REVIEW: Ghostbusters 2

 My childhood memories of Ghostbusters 2 are not good.  I saw it shortly after it was available to rent, and young Scott really wanted to like it.  Young Scott, it would turn out, did not like it at all.  Then Early 20s Scott gave it another shot, once again wanting to like it.  No such luck on the second viewing.  And then Much Older Scott decided it should be revisited.

Sitting down with this film, after just recently watching the original, all I had in my head was an image of appalling filmmaking that stomped on the legacy of a film I had loved so much.  The memory of the Ghostbusters walking the Statue of Liberty through New York City was dire.  That image had encapsulated all of the problems I had with the film.  It had felt cheesy and far from what I had expected from a sequel to the masterful Ghostbusters.

Well, I can say that all of the worry led to me expecting something far worse than what I got.  This is not anywhere close to an endorsement.  Because something isn't as bad as you remembered or thought it would be is nice, but that doesn't mean that it is a success.  Just because one poop doesn't stink as much as others doesn't propel it to becoming some kind of bio-refuse version of a Jackson Pollock.

The film finds the loveable Ghostbusters years after their heroic defence of New York City.  Ray (Dan Aykroyd) and Winston (Earnie Hudson) are performing at children's parties, and Venkman (Bill Murray) is hosting a low quality television show about psychics.  However, a paranormal threat brings the gang back together.  Once again, at the centre of this ghostly peril is Dana Barrett (Sigourney Weaver).

Most of the film has a feel of just trying to recapture key moments from the original.  This poop don't stink, but this poop sure ain't original.  As with the first film, the original draft for Ghostbusters 2 was a lot different than what made it on screen.  Pressure was on Aykroyd and Harold Ramis as Columbia Pictures needed a win.  On top of that, there was reportedly pressure for the pair of writers to make the movie accessible to not just fans of Ghostbusters, but also for those of the cartoon, The Real Ghostbusters.

What ends up landing on the screen feels like a film that is just trying to get from one scene concept to another.  The characters are just there to fill in the gaps, bridging the experience for the audience members as we jump from scene to scene.  The story doesn't come across as reflecting on the characters, but simply using them as a vehicle to bring us from moment to moment.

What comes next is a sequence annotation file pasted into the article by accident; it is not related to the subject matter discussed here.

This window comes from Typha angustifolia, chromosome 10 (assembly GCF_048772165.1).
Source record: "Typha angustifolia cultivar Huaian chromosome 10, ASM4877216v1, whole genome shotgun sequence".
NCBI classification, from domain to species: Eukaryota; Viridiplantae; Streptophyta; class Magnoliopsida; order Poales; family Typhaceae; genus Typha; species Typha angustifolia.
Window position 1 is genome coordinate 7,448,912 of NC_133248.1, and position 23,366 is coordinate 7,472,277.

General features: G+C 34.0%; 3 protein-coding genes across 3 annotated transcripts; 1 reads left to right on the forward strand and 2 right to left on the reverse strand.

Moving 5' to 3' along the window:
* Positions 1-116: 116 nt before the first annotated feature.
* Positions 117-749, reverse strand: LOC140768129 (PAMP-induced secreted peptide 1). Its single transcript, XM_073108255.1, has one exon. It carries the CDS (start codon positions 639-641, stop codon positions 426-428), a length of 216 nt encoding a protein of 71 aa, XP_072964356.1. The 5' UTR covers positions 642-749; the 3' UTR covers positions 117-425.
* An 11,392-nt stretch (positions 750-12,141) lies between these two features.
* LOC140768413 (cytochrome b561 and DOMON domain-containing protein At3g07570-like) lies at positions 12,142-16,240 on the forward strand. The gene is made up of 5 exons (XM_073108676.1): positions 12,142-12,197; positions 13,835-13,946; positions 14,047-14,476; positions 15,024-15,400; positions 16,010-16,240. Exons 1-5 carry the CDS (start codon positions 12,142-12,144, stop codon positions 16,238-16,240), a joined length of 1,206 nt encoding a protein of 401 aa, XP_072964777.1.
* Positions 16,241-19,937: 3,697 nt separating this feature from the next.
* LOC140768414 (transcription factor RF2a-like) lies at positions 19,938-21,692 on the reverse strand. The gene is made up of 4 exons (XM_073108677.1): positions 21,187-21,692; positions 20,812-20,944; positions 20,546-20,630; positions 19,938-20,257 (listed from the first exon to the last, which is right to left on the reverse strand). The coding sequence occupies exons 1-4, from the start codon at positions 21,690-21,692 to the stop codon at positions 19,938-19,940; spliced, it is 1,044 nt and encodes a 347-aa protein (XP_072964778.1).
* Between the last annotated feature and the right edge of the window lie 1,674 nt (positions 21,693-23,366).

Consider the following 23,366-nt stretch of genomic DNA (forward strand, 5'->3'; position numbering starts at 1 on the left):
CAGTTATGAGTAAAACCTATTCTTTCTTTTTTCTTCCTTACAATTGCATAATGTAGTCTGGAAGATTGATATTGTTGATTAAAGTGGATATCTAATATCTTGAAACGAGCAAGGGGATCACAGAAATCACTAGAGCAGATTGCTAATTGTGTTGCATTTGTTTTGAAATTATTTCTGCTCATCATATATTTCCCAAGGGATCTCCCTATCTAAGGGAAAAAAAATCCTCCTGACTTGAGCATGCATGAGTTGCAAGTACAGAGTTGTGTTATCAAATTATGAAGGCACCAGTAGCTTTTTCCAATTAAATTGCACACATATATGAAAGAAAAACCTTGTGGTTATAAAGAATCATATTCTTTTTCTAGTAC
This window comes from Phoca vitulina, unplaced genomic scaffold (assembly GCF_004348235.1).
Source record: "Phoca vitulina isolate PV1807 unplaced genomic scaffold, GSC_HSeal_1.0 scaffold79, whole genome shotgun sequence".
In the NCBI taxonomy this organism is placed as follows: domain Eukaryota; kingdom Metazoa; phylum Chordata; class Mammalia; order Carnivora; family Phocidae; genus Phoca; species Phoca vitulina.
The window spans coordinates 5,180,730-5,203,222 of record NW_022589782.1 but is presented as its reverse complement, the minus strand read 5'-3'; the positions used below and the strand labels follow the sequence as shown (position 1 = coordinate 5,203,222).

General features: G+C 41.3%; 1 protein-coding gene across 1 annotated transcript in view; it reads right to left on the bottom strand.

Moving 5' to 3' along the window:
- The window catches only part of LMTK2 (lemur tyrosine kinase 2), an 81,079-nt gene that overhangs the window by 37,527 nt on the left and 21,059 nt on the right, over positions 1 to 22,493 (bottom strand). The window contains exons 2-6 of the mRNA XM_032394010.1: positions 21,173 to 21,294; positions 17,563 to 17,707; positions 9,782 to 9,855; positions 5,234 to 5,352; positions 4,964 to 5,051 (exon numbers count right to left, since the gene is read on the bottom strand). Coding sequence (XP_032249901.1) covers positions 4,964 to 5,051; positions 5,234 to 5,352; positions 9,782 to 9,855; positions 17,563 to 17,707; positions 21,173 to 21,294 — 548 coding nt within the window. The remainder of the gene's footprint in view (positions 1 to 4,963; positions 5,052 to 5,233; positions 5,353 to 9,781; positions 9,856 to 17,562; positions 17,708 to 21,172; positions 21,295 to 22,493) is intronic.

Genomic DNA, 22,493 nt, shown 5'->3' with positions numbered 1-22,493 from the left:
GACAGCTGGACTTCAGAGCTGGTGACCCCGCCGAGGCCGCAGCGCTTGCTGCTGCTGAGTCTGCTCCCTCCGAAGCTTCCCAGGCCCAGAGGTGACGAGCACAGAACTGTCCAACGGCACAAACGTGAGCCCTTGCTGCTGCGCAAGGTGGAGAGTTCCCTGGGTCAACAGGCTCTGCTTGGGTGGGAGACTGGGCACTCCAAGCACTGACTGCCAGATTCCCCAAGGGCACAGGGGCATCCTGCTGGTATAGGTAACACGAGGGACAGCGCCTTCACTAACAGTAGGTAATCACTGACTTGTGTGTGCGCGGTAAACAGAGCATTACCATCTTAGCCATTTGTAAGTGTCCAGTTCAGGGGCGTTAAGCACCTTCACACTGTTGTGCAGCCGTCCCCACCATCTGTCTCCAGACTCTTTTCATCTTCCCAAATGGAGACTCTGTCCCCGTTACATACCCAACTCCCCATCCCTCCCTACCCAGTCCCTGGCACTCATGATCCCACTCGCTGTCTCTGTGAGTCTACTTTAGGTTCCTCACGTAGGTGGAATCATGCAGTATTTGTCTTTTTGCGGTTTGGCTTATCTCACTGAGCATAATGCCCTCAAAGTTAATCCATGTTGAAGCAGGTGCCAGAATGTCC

My memory was that I hated pretty much everything about Ghostbusters 2, from script to acting and everything in between.  There was some pleasant surprise when the performances (at least most of them) didn't come across as annoying.  I was baffled.  'This isn't awful,' I thought.  There were even a few jokes (almost all from Rick Moranis) that made me giggle.  Had I not remembered this properly?

The truth is, I remembered it just fine.  This is an instance of not viewing a film for what it is, but battling it against expectations and memories.  The first two times I saw Ghostbusters 2 were both overwhelmingly negative experiences.  This third viewing was only better because I had unknowingly sabotaged any chance of a fair review.  I had found myself devoting more energy determining if it was incredibly horrible than I had spent to being unbiased.

This is who we are, though.  We cannot watch everything with a blank slate, ready to accept what we see based solely off of its own characteristics  How we view a movie is reflective of who we were at that specific moment and what was on our minds.  For myself, my first two viewings of Ghostbusters 2 were more accurate to what the film is than this latest outing.

Everything that I had issue with this film still exists.  It doesn't lean into the characters and their personalities as the first film.  It repeats moments.  It has a similar bureaucratic jerk.  It has them pulled from confinement to be brought before the mayor.  It has a giant walking through New York.  In almost every way, the sequel loses the qualities of the original and never feels like anything other than a studio led sequel.

For some people, there may be a simple level of escapism that Ghostbusters 2 can provide.  For myself, this is a very poorly envisioned sequel that repeats the exploits of Ghostbusters.  There isn't a lot of heart, and this feels like a corporate decision than anything else.  This came at a time when rap music was getting popular, and everything needed a rap. Enter Run-D.M.C. and their Ghostbusters rap, which felt included for a ‘cool’ factor, and not because it was a good song (it wasn’t).  I could just imagine white males in suits saying, 'all of the raps musics will bop with the kids.'  That, like a lot of this film, is misguided.

Rating - 2 out of 4 stars

Also, does anyone find it weird that the Ghostbusters 2 movie logo is now on their uniforms?